Psalm 76:3



Verse 3. There brake he the arrows of the bow. Without leaving his tranquil abode, he sent forth his word and snapped the arrows of his enemies before they could shoot them. The idea is sublime, and marks the ease, completeness, and rapidity of the divine action.

The shield, and the sword, and the battle. Every weapon, offensive and defensive, the Lord dashed in pieces; death bearing bolts and life preserving armour were alike of no avail when the Breaker sent forth his word of power. In the spiritual conflicts of this and every age, the like will be seen; no weapon that is formed against the church shall prosper, and every tongue that rises against her in judgment, she shall condemn.

Selah. It is meet that we should dwell on so soul stirring a theme, and give the Lord our grateful adoration, -- hence a pause is inserted.



Whole Psalm. No Psalm has a greater right to follow Psalm 75 than this, which is inscribed To the Precentor, with accompaniment of stringed instruments (vid. iv. 1), a Psalm by Asaph, a song. Similar expressions (God of Jacob, Psalms 75:10 77:7; saints, wicked of the earth, Psalms 75:9 76:10), and the same impress throughout speak in favour of unity of authorship. In other respects too, they form a pair: Psalm 75 prepares the way for the divine deed of judgments as imminent, which Psalm 76 celebrates as having taken place. Franz Delitzsch.

Verse 2-3. The care of Salem, or Zion, lies at the bottom of all God's powerful acting and workings among the sons of men. Every mighty work of God throughout the world may be prefaced with these two verses. The whole course of affairs in the world in steered by Providence in reference to the good of Salem. John Owen.

Verse 3. There. Observe how it is said, There he brake, namely, in his temple, his habitation there. For unto that his temple doth the coherence in the verse afore carry it, for that was last in mention, and with the greatest emphasis. In the story we read how that Sennacherib's overthrow was from Hezekiah's prayer in the temple; for upon Sennacherib's letter, and Hezekiah's hearsay of the blasphemy, he took himself thither, went instantly into the temple, and began his prayer thus: "O thou God of Israel, that dwellest between the cherubims." He invocates him under that style of his dwelling in the holiest, and so hearing prayers there. Thus you have it recorded both in Isaiah and in 2 Kings 19:15 . And how suitably, in answer hereunto, it is said here in the Psalm, that God gave forth sentence presently out of his tabernacle, yea, and that so suddenly too, as that the very execution is said to be done there, that is, from thence. And yet again, in the eighth verse of the Psalm, it is said to be a sentence from heaven too; Thou didst cause judgment (so called because it was the sentence of God as a judge) to be heard from heaven. Thus Hezekiah prayed, and thus God heard; and both as in the temple. Thomas Goodwin.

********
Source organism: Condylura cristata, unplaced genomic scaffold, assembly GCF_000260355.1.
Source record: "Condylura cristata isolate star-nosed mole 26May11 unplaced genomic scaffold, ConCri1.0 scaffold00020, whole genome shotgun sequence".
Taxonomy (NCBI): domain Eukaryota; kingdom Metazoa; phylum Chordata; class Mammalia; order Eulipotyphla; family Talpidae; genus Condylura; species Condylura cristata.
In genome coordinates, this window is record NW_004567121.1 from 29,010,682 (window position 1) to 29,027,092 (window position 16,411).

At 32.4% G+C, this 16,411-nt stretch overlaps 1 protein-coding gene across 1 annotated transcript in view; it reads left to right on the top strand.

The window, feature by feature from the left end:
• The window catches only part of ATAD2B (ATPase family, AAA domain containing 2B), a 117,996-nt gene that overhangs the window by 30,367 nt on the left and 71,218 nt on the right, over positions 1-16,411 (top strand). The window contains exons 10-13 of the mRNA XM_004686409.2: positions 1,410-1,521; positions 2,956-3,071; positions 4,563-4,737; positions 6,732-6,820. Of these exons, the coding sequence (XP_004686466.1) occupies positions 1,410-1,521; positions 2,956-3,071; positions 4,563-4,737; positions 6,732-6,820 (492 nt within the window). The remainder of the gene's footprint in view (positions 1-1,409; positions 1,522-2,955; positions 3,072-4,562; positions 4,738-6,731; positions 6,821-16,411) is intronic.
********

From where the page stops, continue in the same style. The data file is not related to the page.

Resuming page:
Verse 3. There. These men, to wit the King of Asshur and his accomplices, came to cast out God out of his dwelling place; but he stood to the defence of his own house, and showed them that he would not remove for their pleasure. Robert Bruce.



Verse 3. Christian glories, or the victories vouchsafed to the church over heathenism, heresy, persecution, etc.

Verse 3.

  1. Where enemies are conquered; "There;" not on the
    battlefield so much as in the house of God; as Amalek
    by Moses on the Mount; Sennacherib by Hezekiah in the
  2. How there?
    1. By faith.
    2. By prayer. "The weapons of our warfare," etc.